Sentenced to rigorous imprisonment of 5 years and fine of Rs 5,000.

All the above-stated sentences shall run concurrently and benefit of Section 428 CrPC shall be given to the convict. [State v. Mohd Yasin Malik, 2022 SCC OnLine Dis Crt (Del) 21, decided on 25-5-2022]

Case BriefsHigh Courts

Karnataka High Court: K. Natarajan, J., allowed the petition and quashed the impugned order.

The facts of the case are such that accused 1 i.e. Greenbuds Agro Farms Limited Company and accused 2 to 5 are the Managing Directors and Directors of the said Company who are alleged to have collected investments from the general public and cheated the public. The individual investors have filed complaints before different Police Stations consequent to which jurisdictional Assistant Commissioner was appointed as Competent Authority for the purpose of taking action against the accused under Section 5 of the Karnataka Protection of Interest of Depositors in Financial Establishments Act, 2004 (hereinafter referred to as ‘Act’). Accordingly, investigation was done and a common charge-sheet was filed by the Police Inspector, Financial and Vigilance Unit, C.I.D., before the Trial Court. The Trial Court, by its impugned order, rejected the charge-sheet filed under the Act on the ground that the Police Inspector is not the Competent Officer to file the report, and the accused were discharged for the offence punishable under Section 9 of the Act.  Aggrieved by this, the State by C.I.D. filed the instant petition under Section 482 of the Code of Criminal Procedure Code, 1973 (for short, ‘Cr.P.C.’).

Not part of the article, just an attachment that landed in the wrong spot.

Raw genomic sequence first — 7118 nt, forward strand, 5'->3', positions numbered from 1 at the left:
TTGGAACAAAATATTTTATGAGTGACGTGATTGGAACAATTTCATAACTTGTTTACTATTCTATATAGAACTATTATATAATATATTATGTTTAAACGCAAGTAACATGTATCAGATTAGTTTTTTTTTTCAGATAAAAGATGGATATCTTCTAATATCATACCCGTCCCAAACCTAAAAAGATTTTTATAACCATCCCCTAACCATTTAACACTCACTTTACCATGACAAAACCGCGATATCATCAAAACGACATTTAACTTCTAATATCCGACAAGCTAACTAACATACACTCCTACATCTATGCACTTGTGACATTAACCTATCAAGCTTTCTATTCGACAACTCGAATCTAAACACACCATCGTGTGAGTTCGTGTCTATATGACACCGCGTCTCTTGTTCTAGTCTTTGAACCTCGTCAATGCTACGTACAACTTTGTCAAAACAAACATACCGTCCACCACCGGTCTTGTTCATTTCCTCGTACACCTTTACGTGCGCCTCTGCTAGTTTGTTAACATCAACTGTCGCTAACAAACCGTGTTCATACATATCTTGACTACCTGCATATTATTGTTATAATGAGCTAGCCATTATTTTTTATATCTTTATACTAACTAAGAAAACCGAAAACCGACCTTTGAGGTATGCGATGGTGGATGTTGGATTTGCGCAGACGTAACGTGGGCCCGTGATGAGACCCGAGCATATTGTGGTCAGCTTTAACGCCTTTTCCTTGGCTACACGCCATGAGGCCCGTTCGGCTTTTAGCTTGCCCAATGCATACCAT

Counsel for the State submitted that as per Section 4 of the CrPC, the Special Court established under the Act is having power to try the offences punishable under the IPC as well as the offences punishable under the Special Law, but the Trial Court misread Section 5 of the Act and committed error in discharging the accused which is illegal.

The Court relied on judgment State v. Khimji Bhai Jadeja (Crl. Ref. No.1 of 2014 dated 8-7-2019) wherein it was held that

…“76. From Chapter XII of the Cr.P.C., it is evident that upon disclosure of information in relation to commission of a cognizable offence, the police is bound to register the FIR. The registration of FIR sets into motion the process of investigation. The same culminates into the filing of the final report by the police officer before the Magistrate. Thus, in respect of every FIR, there would be a separate final report and, there could be, further report(s) in terms of Section 173(8)…

The Court observed that the offences which are similar in nature committed by the same accused within twelve months can be tried together by framing a common charge as per Section 219 of the CrPC, but the question of filing common charge-sheet in multiple crimes or complaints is impermissible.

The Court also observed that though the Trial Court rightly refused to accept the charge-sheet, but committed error in discharging the accused. As per Section 4 of Criminal Procedure Code i.e. CrPC, once the Special Court is established, the question of discharging the accused of the reasons that the charge-sheet is filed by incompetent Investigating Officer does not arise.